Individuals swimming in the River Cam under the influence of alcohol and other drugs are causing “significant problems for the emergency services”, according to the CollegeAndrew Abbott/WIKIMEDIA COMMONS

King’s College has stated that “anti-social behaviour” is a significant reason as to why they have banned swimming, boating, and barbecues at Grantchester Meadows.

The College has said that it would be “irresponsible” to allow swimming to continue when behaviour has become “unsafe” and poses a “risk to life” due to individuals swimming while intoxicated.

It said: “Unfortunately, Grantchester Meadows has become a frequent site for large gatherings of individuals entering the River Cam under the influence of alcohol and other drugs, and subsequently requiring medical assistance.

“Sadly it has become increasingly apparent that this not only causes significant problems for the emergency services, but also brings with it a serious risk to life.

“As such it would be irresponsible for the college to continue to encourage swimming in an area where it is unsafe to do so.”

A petition to maintain access to Grantchester Meadows has reached over 9,000 signatures since it was started yesterday (01/07).

The news of the ban was circulated to local Cambridge residents in a letter from Cambridgeshire County Council leader Lucy Nethsingha.

A noticeboard was erected yesterday (01/07) on the meadows also banning camping and launching boats from the river banks.

King’s College, who have owned much of the land on Grantchester Meadows for centuries, has also stated that the new restrictions are a result of “a large number of reports from local residents about those bringing watercraft to the Cam through the Meadows and being very unsociable - blocking local roadways and drives, being rude to local residents and also discarding their punctured vessels.”

“As we have seen far too often over the summer”, the College stated, “this kind of antisocial behaviour reduces everyone’s enjoyment of the meadows and poses a significant threat to the local wildlife.”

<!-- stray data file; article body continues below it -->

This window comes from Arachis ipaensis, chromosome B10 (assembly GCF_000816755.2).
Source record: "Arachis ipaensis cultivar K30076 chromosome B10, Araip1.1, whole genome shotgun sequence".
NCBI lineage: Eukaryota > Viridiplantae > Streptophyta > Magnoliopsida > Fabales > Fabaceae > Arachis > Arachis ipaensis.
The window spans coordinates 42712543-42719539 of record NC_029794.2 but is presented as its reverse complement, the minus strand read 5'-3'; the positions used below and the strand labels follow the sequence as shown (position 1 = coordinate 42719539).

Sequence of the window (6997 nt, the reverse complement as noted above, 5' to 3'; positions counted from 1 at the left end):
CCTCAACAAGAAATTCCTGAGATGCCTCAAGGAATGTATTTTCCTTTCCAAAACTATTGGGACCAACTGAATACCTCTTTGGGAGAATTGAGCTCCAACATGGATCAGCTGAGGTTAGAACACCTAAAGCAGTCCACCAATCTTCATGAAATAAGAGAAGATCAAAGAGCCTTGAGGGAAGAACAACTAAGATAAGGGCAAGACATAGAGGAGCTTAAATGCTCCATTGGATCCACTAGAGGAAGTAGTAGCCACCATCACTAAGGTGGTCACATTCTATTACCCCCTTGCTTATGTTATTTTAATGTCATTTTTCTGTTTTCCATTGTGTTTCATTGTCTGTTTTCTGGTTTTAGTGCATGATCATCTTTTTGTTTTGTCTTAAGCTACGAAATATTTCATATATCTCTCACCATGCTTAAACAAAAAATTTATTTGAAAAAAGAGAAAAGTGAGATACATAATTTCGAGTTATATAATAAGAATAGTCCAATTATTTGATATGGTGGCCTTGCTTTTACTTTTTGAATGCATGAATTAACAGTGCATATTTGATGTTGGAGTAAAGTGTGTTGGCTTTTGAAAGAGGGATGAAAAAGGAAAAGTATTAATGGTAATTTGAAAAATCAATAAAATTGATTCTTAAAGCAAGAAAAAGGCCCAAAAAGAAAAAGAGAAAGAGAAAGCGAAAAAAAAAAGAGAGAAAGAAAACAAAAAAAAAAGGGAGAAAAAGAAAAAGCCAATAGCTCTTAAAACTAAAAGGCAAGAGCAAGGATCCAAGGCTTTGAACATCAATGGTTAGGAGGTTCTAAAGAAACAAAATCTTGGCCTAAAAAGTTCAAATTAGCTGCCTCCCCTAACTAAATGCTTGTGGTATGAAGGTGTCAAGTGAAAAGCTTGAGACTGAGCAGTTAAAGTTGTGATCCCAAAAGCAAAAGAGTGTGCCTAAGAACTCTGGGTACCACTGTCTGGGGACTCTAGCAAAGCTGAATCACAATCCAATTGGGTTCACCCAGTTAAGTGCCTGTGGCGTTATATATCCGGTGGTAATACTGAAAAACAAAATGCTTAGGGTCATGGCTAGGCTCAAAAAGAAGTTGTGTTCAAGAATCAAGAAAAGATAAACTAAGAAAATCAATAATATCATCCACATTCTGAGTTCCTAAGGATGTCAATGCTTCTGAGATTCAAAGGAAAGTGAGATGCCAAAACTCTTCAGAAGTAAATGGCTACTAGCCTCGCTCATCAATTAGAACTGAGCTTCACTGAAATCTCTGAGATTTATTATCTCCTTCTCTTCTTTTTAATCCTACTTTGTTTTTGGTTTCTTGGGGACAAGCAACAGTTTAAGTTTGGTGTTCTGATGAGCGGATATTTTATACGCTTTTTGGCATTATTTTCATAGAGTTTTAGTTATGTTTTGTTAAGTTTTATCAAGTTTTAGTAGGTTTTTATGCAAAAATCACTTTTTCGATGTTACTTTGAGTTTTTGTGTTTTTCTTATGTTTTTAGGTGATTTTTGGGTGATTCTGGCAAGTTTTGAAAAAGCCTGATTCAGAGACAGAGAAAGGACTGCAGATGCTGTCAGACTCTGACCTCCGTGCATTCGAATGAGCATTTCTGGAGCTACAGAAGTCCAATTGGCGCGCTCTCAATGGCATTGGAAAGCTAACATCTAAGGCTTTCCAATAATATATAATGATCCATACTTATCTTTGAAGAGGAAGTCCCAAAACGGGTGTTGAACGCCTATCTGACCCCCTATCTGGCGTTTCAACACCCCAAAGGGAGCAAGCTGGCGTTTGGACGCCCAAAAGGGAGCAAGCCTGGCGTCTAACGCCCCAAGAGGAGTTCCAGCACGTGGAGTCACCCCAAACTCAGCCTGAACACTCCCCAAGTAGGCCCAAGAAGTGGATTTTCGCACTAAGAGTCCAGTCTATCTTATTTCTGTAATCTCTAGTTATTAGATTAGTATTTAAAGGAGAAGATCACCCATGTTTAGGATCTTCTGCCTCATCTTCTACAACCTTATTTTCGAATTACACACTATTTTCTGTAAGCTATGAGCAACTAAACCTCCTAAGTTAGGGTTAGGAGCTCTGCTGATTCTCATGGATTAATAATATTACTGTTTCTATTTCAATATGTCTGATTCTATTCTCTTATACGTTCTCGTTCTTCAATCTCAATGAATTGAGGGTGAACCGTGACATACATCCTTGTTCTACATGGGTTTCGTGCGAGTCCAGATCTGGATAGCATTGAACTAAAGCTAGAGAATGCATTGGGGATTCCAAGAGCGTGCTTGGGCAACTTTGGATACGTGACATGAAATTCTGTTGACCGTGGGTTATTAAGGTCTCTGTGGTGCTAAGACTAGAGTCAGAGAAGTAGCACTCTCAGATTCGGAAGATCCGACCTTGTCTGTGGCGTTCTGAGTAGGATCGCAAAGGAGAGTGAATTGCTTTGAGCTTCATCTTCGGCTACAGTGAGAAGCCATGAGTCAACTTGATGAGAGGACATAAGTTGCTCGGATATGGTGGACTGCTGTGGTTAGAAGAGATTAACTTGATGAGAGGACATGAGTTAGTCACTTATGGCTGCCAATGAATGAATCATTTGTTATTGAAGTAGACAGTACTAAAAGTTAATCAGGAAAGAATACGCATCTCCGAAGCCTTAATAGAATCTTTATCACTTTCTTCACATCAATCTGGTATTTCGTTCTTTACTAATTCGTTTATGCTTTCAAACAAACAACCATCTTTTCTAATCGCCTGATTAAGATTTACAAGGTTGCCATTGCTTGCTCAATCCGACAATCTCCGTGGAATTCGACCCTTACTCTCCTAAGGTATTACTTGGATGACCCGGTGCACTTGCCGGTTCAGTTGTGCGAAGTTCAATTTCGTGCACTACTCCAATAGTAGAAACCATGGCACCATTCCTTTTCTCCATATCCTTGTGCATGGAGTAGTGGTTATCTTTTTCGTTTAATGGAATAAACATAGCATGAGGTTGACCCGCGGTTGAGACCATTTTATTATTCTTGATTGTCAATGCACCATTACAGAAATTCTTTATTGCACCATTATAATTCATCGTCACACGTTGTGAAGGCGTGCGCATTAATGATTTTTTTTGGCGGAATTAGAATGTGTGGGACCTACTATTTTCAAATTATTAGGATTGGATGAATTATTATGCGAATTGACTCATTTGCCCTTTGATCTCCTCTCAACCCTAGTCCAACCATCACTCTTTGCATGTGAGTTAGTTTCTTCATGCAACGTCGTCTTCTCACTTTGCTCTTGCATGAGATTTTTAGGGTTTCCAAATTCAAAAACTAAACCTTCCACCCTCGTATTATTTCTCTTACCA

The third reason that the College has given for the restrictions is concerns over erosion of the river bank over the last 18 months as a result of increased activity.

King’s College said: “Both the county council and Cam Valley Forum have raised serious concerns about erosion to the riverbank along Grantchester Meadows, and the effect this is now also having on the public footpath.

“This erosion is in large part due to people entering and exiting the river, or improperly mooring their vessels to the bank.”

The College added that the new regulations have been put in place after consultation with local council representatives and “at the behest of the local elected representatives.”

The College has proposed that the council install “safe-swimming points” along the Cam as an alternative to the use of the meadows.

The College added: “We fully appreciate that swimming in the Cam is a popular activity and has numerous benefits for physical and mental health.


Mountain View

Swimming banned at Grantchester Meadows

“The college has no desire to prevent anyone from sensibly exercising their right to swim in the Cam, or to navigate the Cam by kayak, punt or other vessel – indeed, we wholeheartedly wish that the meadows will be used and enjoyed respectfully by all.

“Nevertheless, we cannot in good conscience give our consent to these activities continuing as they currently are, with the evident dangers they pose to life, the consequences they have for others’ use of the meadows, and the damage they are causing to the physical integrity of the land.”

The petition emphasises that while “the land is owned by the college, it has been an asset of community value for over 500 years” as “one of the greatest areas of natural beauty lying within easy reach for city residents.”

It adds that closing off use of the river will “shut down traditions dear to the people of Cambridge, and choke our connection with its beautiful natural surroundings.”

It describes that the way the ban has been presented “feels very much like the gown dismissing the town”, and calls for a public consultation to “discuss workable solutions that meet the environmental, community and landowner needs without the need for stringent measures.”